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  • Cunning Plan 175: Using the England's Immigrants database

    Article

    Ever wondered if there is a streak of masochism in those designing A-level history syllabi? The absence of the Spanish Armada from the current Edexcel breadth study in favour of (among other delights) ‘the new draperies’ prompts this question. But the challenge of enthusing modern teenagers with woollen cloth can...

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  • Exploring the importance of local visits in developing wider narratives of change and continuity

    Article

    The authors of this article take a well-known structural framework for students’ thinking about the Reformation and give it a twist. Their Tudor religious rollercoaster is informed by local visits in their setting in Guernsey – an area where the local picture was not quite the same as the national...

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  • Triumphs Show 173: Teaching Black Tudors

    Article

    I am ashamed to admit that, until recently, my teaching of black history did not go beyond schemes of work on the transatlantic slave trade and the civil rights movement in the USA. This all changed in November 2017 when I heard Dr Miranda Kaufmann on the ‘BBC History Extra’...

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  • Cunning Plan 173: using Black Tudors as a window into Tudor England

    Article

    On 29 September 2018 I was fortunate enough to get involved with a collaborative project with Dr Miranda Kaufmann, the Historical Association, Schools History Project, and a brilliant group of people from different backgrounds all committed to teaching about black Tudors. In this short piece, I will share how I...

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  • Seeing beyond the frame

    Article

    History teachers frequently show pupils visual images and often expect pupils to interrogate such images as evidence. But confusions arise and opportunities are missed when pupils do this without guidance on how to ‘read’ the image systematically and how to place it in context. Barbara Ormond gives a detailed account...

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  • The particular and the general

    Article

    When your pupils use terms such as ‘king’ and ‘Parliament,’ what image do they have in their head? Do they know what they are talking about at all? Do they have a nuanced, period-specific vision of what these terms mean in the context of their current historical studies, and of...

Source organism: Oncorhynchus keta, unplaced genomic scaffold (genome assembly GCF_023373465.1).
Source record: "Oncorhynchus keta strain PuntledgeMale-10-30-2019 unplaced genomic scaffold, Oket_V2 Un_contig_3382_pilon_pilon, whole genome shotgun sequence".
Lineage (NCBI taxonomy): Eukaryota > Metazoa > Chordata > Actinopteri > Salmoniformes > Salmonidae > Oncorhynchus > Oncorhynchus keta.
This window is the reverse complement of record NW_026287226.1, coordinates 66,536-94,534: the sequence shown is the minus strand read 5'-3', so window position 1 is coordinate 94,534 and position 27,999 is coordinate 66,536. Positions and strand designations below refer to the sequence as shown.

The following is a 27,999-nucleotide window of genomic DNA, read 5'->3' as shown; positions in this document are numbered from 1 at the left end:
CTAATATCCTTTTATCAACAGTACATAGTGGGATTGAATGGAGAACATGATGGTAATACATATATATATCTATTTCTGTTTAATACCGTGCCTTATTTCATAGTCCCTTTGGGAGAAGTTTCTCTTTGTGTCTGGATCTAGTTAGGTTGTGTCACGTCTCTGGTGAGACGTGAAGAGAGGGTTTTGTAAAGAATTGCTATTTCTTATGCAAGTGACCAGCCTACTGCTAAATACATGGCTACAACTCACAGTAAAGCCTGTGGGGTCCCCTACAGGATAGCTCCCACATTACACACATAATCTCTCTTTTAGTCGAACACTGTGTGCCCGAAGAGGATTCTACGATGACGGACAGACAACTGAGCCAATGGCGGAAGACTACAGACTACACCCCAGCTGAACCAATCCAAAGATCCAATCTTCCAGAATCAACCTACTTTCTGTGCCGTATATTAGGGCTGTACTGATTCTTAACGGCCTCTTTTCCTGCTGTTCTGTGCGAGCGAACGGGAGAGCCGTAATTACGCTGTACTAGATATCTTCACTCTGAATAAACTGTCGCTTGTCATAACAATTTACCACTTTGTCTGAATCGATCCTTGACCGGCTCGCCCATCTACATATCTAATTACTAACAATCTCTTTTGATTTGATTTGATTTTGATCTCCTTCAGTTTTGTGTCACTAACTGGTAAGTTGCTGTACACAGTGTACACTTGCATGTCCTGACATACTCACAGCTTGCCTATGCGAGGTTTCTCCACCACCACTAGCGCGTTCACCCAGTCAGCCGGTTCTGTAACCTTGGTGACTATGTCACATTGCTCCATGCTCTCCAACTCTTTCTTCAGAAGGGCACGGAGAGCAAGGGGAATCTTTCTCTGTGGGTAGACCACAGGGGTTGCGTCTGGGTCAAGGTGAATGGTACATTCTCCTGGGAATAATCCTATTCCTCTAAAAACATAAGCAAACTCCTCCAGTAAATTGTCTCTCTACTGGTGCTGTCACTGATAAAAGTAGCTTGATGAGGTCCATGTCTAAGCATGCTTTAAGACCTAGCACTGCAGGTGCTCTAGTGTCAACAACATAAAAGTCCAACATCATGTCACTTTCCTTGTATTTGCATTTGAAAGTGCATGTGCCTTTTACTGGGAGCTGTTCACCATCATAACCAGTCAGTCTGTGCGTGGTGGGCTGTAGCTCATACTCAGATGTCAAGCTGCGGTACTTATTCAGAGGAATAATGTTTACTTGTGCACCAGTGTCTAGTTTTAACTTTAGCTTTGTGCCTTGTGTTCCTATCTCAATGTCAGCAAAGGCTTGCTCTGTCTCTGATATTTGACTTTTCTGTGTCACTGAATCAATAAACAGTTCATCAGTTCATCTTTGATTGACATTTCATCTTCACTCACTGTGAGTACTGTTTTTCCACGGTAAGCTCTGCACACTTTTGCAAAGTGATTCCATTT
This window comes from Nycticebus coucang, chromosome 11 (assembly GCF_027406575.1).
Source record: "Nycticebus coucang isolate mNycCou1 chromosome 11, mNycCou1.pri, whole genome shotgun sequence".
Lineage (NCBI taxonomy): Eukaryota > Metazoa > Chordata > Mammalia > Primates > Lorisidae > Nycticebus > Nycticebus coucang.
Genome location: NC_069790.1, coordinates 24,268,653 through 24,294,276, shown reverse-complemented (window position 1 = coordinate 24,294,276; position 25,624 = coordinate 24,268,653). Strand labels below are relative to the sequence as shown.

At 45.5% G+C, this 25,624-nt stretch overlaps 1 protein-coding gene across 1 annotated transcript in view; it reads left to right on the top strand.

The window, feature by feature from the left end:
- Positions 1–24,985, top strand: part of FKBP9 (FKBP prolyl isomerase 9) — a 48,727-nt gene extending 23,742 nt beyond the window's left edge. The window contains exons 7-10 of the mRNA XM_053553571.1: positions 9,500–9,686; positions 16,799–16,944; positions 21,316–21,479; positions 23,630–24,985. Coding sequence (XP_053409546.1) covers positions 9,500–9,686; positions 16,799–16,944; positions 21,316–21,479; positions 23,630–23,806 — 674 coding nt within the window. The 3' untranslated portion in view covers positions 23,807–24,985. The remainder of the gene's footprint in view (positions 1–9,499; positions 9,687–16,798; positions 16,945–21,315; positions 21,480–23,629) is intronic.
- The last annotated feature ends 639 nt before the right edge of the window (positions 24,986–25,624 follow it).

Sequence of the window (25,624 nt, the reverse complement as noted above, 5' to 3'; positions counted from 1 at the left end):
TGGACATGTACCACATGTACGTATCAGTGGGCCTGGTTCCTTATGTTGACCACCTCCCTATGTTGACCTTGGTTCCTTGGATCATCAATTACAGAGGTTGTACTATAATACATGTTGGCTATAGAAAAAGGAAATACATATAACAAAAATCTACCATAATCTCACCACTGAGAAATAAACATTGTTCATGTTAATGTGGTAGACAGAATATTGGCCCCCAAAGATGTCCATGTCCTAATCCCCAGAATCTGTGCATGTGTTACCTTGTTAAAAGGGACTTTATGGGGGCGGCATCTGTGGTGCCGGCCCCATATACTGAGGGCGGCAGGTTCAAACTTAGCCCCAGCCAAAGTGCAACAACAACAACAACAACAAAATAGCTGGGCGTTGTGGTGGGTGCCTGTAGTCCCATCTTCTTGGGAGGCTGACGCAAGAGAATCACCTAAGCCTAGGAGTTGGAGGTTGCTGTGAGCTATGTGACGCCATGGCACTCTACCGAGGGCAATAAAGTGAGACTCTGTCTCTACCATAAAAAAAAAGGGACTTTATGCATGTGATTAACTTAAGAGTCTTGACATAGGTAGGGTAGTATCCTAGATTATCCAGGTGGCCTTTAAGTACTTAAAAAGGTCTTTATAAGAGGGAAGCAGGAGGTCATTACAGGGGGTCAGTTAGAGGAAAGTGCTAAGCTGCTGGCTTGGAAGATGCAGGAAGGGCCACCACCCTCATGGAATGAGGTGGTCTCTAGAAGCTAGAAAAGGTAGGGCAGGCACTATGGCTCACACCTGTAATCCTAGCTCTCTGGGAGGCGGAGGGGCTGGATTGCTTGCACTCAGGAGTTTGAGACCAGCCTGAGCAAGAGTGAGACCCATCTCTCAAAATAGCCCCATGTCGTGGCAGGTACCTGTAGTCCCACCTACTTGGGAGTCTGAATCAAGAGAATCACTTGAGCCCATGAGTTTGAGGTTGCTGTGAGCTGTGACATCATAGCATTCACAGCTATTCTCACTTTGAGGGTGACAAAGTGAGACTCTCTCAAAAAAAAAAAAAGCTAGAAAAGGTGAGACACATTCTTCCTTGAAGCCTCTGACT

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  • Using sites for insights

    Article

    Working alongside local history teachers to prepare for the new GCSE specifications Steve Illingworth and Emma Manners were struck that many teachers were concerned about two issues in particular: the breadth and depth of knowledge demanded and new forms of assessment, especially the historic environment paper. In this article they...

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  • Polychronicon 161: John Lilburne

    Article

    John Lilburne might have been destined for obscurity in less interesting times. He was the second son of a minor gentry family, apprenticed to a London woollen merchant in 1632. It was his master’s connections that drew him into religious opposition to Charles I and the illegal book trade, resulting...

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  • Podcast Series: The Tudors

    Multipage Article

    An HA Podcasted History of the Tudors featuring Dr Sue Doran, Dr Steven Gunn, Dr Michael Everett & Dr Anna Whitelock.

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  • HA Podcast Series: James VI & I to Anne

    Multipage Article

    In this series of podcasts we look at British and Irish History from the Union of the Crowns to Queen Anne. This series features: Mr Simon Healy, Dr Frank Tallett, Professor Jackie Eales, Dr Andrew Hopper, Professor Michael Braddick, Dr Jason Peacey, Professor Peter Gaunt, Professor Barry Coward, Professor John...

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  • Bristol and the Slave Trade

    Article

    Captain Thomas Wyndham of Marshfield Park in Somerset was on voyage to Barbary where he sailed from Kingroad, near Bristol, with three ships full of goods and slaves thus beginning the association of African Trade and Bristol. In the late sixteenth and seventeenth centuries, Bristol was not a place of...